This is an Application Brief and does not contain a detailed Experimental section.
The compound optimization functionality within the UNIFI Scientific Information System, part of the Regulated Bioanalysis System Solution, facilitates the fast, simple development of an MRM method for one or more compounds. The results generated can then be stored within the scientific library in the UNIFI System, allowing simple method generation and sharing of information between scientists.
The compound optimization within the Waters UNIFI Scientific Information System delivers a fast, simple, consistent, and automated solution for the development of mass spectrometry multiple reaction monitoring (MRM) methodologies for bioanalytical studies.
Successful bioanalysis relies on the development and validation of a reliable, robust, reproducible LC-MS methodology. A key component of this methodology is the mass spectrometry MRM method. Evaluating and developing this MRM method can be a long, exhaustive process requiring the evaluation of multiple parameters, such as: precursor and product ion combination, collision energy, temperatures and gas flows.
This process is not only time-consuming but often requires an experienced scientist to extract the optimal conditions. Additionally, the conditions once developed are typically confined to a study file and/or SOP and are not readily searchable by other scientists within the organization.
The UNIFI Scientific Information System has been designed to allow the scientist to manage, execute and store their analysis in a secure and compliant environment.
Once initiated, the laboratory data is contained and accessed within the UNIFI System via the “My Work” domain. Developing a new MRM method is performed via the “Compound Optimization” function (highlighted in red in Figure 2). The scientist is then able to input the ranges for each of the individual parameters to be explored. This is controlled via an automated sequence of option boxes.
This functionality is illustrated in Figure 3 where capillary voltage, cone voltage range, collision energy range, and infusion sample location are selected. Undesired fragments such as the loss of water or CO2 can be defined via a dropdown menu, ensuring a specific assay is developed free from interferences.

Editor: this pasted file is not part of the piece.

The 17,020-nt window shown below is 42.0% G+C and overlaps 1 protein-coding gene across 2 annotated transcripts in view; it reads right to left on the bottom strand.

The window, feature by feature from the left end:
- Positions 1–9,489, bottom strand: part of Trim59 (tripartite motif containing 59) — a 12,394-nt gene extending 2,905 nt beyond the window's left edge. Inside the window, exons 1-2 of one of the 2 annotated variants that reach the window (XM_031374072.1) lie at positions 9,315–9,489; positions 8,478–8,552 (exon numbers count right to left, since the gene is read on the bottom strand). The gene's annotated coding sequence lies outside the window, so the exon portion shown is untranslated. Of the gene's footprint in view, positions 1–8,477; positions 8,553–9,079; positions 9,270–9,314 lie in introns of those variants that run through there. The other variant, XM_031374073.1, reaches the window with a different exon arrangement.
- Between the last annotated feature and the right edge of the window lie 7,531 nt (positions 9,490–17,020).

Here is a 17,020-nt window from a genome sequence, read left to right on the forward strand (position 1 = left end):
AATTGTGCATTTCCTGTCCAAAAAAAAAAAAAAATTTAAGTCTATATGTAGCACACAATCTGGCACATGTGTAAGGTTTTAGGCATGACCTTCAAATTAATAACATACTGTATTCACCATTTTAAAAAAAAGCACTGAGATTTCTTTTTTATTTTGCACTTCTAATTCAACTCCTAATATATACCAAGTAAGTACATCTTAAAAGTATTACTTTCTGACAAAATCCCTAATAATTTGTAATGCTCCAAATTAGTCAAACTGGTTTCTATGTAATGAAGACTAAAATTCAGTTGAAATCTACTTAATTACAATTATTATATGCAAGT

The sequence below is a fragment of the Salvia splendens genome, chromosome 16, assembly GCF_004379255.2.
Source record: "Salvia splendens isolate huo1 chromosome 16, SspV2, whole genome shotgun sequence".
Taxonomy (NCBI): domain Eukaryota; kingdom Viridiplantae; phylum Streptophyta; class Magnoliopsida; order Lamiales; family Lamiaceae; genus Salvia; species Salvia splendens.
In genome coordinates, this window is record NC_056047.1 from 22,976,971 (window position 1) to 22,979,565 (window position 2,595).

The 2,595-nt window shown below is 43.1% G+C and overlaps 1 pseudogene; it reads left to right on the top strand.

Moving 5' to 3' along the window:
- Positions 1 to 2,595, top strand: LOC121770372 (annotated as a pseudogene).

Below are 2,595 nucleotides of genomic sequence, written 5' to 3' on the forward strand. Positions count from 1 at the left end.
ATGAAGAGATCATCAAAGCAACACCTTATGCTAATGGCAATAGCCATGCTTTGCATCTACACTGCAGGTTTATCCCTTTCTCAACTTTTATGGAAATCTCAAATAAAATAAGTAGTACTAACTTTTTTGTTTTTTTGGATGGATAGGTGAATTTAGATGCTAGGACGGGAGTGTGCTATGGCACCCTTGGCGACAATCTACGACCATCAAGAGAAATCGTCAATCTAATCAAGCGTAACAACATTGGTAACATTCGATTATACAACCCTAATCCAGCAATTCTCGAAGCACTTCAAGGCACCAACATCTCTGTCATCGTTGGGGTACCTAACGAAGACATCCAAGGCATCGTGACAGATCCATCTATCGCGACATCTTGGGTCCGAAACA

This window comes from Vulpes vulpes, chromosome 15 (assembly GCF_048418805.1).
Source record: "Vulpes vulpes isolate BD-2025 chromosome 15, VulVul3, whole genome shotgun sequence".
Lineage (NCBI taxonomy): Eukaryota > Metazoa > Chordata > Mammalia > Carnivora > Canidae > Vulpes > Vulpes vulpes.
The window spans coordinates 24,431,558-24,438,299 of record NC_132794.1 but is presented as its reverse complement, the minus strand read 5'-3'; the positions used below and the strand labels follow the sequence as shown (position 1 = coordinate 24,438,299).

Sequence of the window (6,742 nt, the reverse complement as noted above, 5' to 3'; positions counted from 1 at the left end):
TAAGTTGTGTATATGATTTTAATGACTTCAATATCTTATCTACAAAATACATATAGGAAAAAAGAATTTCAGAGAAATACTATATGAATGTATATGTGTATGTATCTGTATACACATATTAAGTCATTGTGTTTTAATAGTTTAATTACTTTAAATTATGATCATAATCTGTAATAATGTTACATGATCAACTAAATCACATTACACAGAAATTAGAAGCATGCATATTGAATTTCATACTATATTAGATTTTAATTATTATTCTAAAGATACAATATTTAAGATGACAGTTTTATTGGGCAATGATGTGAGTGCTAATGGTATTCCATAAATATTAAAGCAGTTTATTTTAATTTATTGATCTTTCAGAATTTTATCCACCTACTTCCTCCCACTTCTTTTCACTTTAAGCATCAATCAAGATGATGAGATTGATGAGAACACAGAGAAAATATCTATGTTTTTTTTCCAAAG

Once the evaluation ranges for all of the MS parameters have been defined, the system automatically infuses the sample and acquires the necessary data. At the end of the acquisition, the data is saved and then displayed as a report to the scientist as shown in Figure 4.
The resulting MRM transitions, containing the optimized voltages and collision energies, are presented to the scientist in a tabular form. The scientist can then select the transitions best suited for the analysis at hand. These conditions are then exported to the “scientific library” within the UNIFI System for incorporation into the LC-MS method.
The UNIFI Scientific Information System is designed to operate in a workgroup or enterprise environment, with many users connected to and sharing a common central data server. Saving the optimized MS conditions in the scientific library allows them to be searched by any other scientist with access to the system. This functionality allows simple, fast searching of compounds or compound classes, promoting information sharing and productivity, while maintaining a streamlined operation.
The compound optimization functionality within the UNIFI Scientific Information System, part of the Regulated Bioanalysis System Solution, facilitates the fast, simple development of an MRM method for one or more compounds. The results generated can then be stored within the scientific library in the UNIFI System, allowing simple method generation and sharing of information between scientists. This functionality:
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